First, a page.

Northern Earth Mysteries Group

The Northern Earth Mysteries Group has been an informal association of neo-antiquarian or ‘earth mysteries’ researchers and enthusiasts, originally set up in 1979 to act as a focus and contact point for ‘new antiquarian’ study in the North of England and Scotland. Its journal, Northern Earth, was the first regional ‘alternative archaeology’ journal in Britain, and is now the world’s oldest journal in the field, publishing its 100th issue in our 25th anniversary year of 2004.


The group has met on an occasional basis for field trips, museum visits, talks and other events, publicising them in Northern Earth. In addition, until the late 1990s the NEMG regularly hosted an ‘annual gathering’, a weekend at which members had the opportunity to meet others in an informal atmosphere; these events took place at Spring Bank Holidays at a location appropriate to the group’s interests in archaeology, folklore and sacred places and landscapes.

From 1981 to 1991, a moot, or conference, was held annually in the autumn, at which members and guests would give presentations of their work. This event is now occasional only, last held in 2004 to mark our 25th year of existence, and not tied to a specific season, due to time and other pressures on the voluntary team. We also support the creation of local groups and aim to encourage and make public local research.

Northern Earth today has a presence on Twitter and Facebook, including the group Northern Earth Walks, an open group for facilitating walks, weekend trips and other gatherings of NE readers.


In 1980, a travelling exhibition was prepared by members, covering a number of areas of research, and toured the North of England until 1982. An exhibition catalogue was produced. It was also involved in the Calderdale Earth Mysteries exhibition, held at the Piece Hall, Halifax, in 1996.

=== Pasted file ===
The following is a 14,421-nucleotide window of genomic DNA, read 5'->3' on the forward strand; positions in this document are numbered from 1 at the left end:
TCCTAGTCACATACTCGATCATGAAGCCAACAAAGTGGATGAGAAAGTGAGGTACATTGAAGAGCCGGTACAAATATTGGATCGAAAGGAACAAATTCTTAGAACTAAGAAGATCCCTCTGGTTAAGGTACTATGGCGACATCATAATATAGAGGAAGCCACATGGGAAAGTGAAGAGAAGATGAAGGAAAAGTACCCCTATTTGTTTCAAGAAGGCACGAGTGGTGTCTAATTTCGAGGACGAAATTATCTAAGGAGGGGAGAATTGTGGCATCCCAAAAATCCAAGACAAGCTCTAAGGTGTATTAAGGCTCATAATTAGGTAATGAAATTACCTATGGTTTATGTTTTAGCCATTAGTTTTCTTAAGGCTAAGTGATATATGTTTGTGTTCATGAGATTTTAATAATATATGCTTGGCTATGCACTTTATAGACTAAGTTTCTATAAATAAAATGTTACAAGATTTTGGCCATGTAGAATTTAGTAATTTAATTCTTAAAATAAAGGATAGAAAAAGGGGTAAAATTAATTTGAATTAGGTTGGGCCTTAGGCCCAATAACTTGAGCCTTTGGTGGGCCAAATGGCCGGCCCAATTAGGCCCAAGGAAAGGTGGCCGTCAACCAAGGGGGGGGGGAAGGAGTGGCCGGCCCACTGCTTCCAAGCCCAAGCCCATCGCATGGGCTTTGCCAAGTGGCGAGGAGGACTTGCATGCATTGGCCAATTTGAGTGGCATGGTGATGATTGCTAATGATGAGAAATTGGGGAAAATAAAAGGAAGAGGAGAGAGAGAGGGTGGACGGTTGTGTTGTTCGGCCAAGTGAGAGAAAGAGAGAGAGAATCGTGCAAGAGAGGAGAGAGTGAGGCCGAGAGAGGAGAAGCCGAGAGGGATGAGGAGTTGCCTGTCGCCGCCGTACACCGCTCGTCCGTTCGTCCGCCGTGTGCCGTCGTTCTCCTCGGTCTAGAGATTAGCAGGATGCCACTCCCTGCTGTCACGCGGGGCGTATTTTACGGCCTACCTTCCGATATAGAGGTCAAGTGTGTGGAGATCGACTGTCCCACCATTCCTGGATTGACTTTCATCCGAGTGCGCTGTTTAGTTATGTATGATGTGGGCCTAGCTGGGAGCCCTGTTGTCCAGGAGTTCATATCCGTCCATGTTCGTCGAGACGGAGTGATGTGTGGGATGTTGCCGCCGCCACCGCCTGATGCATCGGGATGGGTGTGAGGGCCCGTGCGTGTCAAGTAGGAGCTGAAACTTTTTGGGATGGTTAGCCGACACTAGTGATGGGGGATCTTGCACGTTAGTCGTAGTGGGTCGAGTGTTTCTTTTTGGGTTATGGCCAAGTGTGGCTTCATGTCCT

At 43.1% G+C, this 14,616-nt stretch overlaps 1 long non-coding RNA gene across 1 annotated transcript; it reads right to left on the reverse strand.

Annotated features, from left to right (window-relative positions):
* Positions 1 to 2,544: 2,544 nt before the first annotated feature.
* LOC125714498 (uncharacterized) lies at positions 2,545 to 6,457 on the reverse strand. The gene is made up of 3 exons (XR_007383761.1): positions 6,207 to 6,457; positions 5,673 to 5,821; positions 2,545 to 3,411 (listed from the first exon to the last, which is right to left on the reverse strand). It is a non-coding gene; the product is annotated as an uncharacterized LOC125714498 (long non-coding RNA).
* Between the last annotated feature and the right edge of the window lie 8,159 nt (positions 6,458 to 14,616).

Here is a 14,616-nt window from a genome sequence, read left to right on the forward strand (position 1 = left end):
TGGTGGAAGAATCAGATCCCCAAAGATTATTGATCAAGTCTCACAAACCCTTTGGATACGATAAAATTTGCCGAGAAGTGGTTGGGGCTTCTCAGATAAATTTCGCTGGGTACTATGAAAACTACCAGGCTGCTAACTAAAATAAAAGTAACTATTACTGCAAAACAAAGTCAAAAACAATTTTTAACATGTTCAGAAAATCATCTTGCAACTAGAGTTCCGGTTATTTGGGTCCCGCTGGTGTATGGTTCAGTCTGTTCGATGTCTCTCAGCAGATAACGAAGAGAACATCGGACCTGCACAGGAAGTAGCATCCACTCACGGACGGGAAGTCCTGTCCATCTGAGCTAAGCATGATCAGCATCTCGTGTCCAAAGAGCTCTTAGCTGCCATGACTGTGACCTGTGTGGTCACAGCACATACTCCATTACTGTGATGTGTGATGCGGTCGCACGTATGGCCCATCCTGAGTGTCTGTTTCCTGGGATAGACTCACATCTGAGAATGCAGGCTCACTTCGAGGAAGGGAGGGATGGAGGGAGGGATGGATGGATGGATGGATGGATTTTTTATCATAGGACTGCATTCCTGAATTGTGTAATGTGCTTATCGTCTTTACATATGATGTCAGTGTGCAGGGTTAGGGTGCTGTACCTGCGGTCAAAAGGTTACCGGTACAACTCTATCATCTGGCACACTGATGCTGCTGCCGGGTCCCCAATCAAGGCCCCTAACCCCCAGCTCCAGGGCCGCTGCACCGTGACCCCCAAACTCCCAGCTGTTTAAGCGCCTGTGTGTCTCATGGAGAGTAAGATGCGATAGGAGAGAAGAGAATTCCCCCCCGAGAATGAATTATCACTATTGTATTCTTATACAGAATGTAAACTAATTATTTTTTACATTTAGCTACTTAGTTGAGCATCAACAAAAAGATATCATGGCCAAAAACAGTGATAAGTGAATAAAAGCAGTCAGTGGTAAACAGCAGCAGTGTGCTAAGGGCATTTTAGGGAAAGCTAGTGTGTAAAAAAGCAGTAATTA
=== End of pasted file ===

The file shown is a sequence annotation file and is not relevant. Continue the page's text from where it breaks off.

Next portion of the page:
To date, the NEMG. has published a number of booklets including:-

  • Earth Mysteries – an Exploratory Introduction, by Brian Larkman and Philip Heselton
  • Astrological Geomancy by Patrick McFadzean
  • Geomantic Survivals in York, by Ben Fernee
  • Skyways and Landmarks Revisited, by Philip Heselton, Jimmy Goddard and Paul Baines
  • The Day The Sun Went Out: accounts of the 1927 solar eclipse as seen from Yorkshire and the Pennines by John Billingsley.
  • A Laureate’s Landscape: Walks around Ted Hughes’ Mytholmroyd, by John Billingsley
  • Folk Tales from Calderdale Vol. 1, by John Billingsley
  • Folk Tales from Calderdale Vol. 2: Hood, head & Hag, by John Billingsley
  • The Mixenden Treasure: A true tale of magic in 16th-century Yorkshire, by John Billingsley
  • Rushes and Ale: A brief history of rushbearing, by Garry Stringfellow
  • Astronomy & Measurement in Megalithic Architecture, by Peter Harris
  • Spanish Anti-Fascist ‘Prisoners of War’ in Lancashire, 1944-1946, by Richard Cleminson

Our publishing schedule was resumed in 2007 with Folk Tales from Upper Calderdale and A Laureate’s Landscape: walks around Ted Hughes’ Mytholmroyd, both by the current editor, John Billingsley. Further titles are planned. We have also published a black-and-white postcard of Alfred Watkins, photographed with his camera in 1926; copies are still available. Planning is actively underway for an expanded publication schedule.

Journal and NEMG Membership

Membership of the NEMG is by subscription to its journal, Northern Earth, published quarterly in March, June, September and December, in a 36-page A5 format.

Founder members of the NEMG

Participants at our inaugural meeting were Brian Larkman, John Billingsley, Philip Heselton, Phil Rushworth, John Barnatt and Richard Smith (if we’ve forgotten anybody, please let us know!)

Other resources

Don’t forget to look at the back issues because there are a host of other articles from the catalogue of work to give you an even greater taste of what Northern Earth has to offer.

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